Writing for Con Home, Davis has constructed an impassioned polemic, decrying the British government’s ‘pusillanimous culture of concession’. Essentially, Jack Straw is making the same argument, albeit with precise procedural insight. He writes (£):
‘But is there some contradiction between my support for the HRA and my criticism of the Strasbourg court’s judgment in this case? Not at all. The reason is to be found in the title of the 1997 White Paper on the Human Rights Bill. It was “Rights Brought Home”. We had been subject to the European Convention on Human Rights and the Strasbourg court for half a century, but our courts and judges had never been able to adjudicate on issues in the convention because it had not been incorporated into UK domestic law.
One fundamental purpose of the Act was, therefore, to bring these rights home, to allow our courts to consider such issues in the round. We were almost the last country in Europe to do this. The former law lord, Lord Hoffman, wrote in 2009 that the HRA could be “a perfectly serviceable British bill of rights”. Not least, we argued when we introduced the HRA, the UK would be better able to benefit from the “margin of appreciation”, the latitude that Strasbourg gives the 47 member states of the Council of Europe to take account of their very different social and political cultures.
It is this expectation that has been confounded by events. Rather, as Lord Hoffmann has spelt out, the court has extended its jurisdiction into areas that go well beyond the treaty obligations on states and the concept of fundamental rights, without any express or implicit agreement for this from member states.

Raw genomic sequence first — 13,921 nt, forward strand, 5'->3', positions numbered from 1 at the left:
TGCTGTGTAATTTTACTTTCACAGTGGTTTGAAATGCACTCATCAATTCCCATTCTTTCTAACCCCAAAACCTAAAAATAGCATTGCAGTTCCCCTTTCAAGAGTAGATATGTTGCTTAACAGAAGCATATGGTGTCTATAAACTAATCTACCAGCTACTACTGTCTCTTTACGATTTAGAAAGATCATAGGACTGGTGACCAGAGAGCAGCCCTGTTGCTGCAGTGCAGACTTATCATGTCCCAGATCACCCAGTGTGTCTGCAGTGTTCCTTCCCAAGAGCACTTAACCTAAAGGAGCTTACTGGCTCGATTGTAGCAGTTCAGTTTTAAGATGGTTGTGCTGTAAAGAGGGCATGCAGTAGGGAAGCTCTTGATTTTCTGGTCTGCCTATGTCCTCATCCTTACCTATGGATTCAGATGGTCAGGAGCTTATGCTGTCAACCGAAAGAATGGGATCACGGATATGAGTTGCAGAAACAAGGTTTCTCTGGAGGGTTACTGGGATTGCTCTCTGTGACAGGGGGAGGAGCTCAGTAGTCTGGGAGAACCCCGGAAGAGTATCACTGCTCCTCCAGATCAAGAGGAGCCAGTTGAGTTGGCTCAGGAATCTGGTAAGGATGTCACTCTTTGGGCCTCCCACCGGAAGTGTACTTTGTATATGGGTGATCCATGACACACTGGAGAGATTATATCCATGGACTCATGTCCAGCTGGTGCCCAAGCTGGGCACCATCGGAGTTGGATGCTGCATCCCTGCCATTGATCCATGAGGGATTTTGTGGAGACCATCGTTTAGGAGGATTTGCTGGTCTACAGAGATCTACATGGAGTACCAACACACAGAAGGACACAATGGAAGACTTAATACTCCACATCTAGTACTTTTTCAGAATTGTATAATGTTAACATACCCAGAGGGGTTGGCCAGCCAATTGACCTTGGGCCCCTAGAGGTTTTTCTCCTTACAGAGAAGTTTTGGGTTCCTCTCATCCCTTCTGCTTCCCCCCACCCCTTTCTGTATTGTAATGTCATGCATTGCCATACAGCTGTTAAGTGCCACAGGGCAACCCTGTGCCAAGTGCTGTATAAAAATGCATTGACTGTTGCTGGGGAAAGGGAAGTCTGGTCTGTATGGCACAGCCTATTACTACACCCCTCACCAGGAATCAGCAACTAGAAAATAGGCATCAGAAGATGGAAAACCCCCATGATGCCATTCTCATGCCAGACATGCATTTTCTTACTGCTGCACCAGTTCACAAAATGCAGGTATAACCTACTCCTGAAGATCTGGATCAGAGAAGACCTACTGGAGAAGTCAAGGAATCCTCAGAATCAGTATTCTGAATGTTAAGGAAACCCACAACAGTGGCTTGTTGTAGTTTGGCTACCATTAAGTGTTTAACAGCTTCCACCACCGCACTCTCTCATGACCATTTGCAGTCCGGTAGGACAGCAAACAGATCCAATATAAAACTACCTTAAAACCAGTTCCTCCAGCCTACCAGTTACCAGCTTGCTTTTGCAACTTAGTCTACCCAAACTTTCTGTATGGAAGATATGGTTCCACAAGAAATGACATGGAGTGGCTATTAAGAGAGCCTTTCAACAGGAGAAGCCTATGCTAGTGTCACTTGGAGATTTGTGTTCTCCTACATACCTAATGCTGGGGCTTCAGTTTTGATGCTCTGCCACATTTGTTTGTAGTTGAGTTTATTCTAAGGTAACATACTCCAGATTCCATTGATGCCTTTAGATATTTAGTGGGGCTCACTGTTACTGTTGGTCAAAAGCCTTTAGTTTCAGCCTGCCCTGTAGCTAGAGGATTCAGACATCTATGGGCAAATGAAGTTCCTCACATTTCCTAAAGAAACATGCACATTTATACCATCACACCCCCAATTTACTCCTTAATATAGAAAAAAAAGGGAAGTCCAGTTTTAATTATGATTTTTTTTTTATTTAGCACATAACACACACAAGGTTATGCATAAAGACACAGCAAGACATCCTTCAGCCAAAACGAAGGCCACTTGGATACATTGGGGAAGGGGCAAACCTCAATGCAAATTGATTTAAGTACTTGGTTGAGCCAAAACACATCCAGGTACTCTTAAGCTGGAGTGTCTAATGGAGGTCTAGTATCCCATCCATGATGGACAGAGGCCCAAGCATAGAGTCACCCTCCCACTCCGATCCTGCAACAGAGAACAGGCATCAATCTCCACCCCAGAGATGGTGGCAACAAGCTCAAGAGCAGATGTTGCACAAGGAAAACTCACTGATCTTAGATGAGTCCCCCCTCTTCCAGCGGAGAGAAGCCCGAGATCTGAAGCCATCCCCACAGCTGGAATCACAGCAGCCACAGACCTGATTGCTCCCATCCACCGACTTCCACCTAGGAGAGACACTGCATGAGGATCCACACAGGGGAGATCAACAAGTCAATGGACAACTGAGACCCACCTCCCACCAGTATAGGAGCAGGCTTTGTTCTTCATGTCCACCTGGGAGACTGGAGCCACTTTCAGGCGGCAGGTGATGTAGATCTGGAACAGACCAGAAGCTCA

Many countries’ supreme courts are very powerful. Unlike ours, they can strike down primary legislation. But even the most powerful (eg, in the US or Germany) are subject to a democratic override. The people can overturn the effect of decisions, typically by amending their constitutions. The HRA allows UK courts to declare legislation a breach of fundamental rights, but they cannot overturn Acts of Parliament. In the prisoner votes’ case, our courts said that any change was a matter for Parliament. So it is.
But there is no democratic override of Strasbourg decisions; no practical way in which its unilateral extension of jurisdiction can be corrected. It’s right that we should be subject to it on breaches of what everyone understands to be fundamental rights. We signed up to that. But not to telling MPs how to vote on a matter such as prison votes.
Mr Davis’s and my motion respects those treaty obligations. It picks up one of the key criticisms of Strasbourg — that Parliament had had no substantive debate on prison votes — and offers an answer.’ Straw’s examination of the separation of powers omits the role of the elected executive. Though philosophically important, tonight’s parliamentary debate is a vanity: it is the government, not parliament, which must comply with the court or face censure. Downing Street is openly sympathetic to Straw and Davis’ motion, but there is little it can do to maintain an outright ban on prisoner voting, even if ‘rights are brought back home’. To that end, the Attorney General and the Justice Secretary are said to be considering ‘the bare minimum’ compliance in the hope of quelling parliament’s understandable outrage.
PS: As many point out, withholding the franchise in certain cases would not contravene human rights – plenty of co-signatories to the convention do so. The ECHR has asked the government to clarify the legal position on prisoner voting. Straw and Davis’ motion is predicated on the fact that parliament has debated this issue before; and that therefore there is a precedent for the blanket ban. However, the government will have to put a bill before the House. As I understand it, the bill’s wording will effectively be: prisoners have the right to vote with the following exceptions…And there will be so many exceptions that virtually lag gets the vote.
'Going for the bare minimum' is standard procedure for the British government in its dealings with ECHR. In this case, it will satisfy the Court, but may of course leave parliament resentful at being neutred.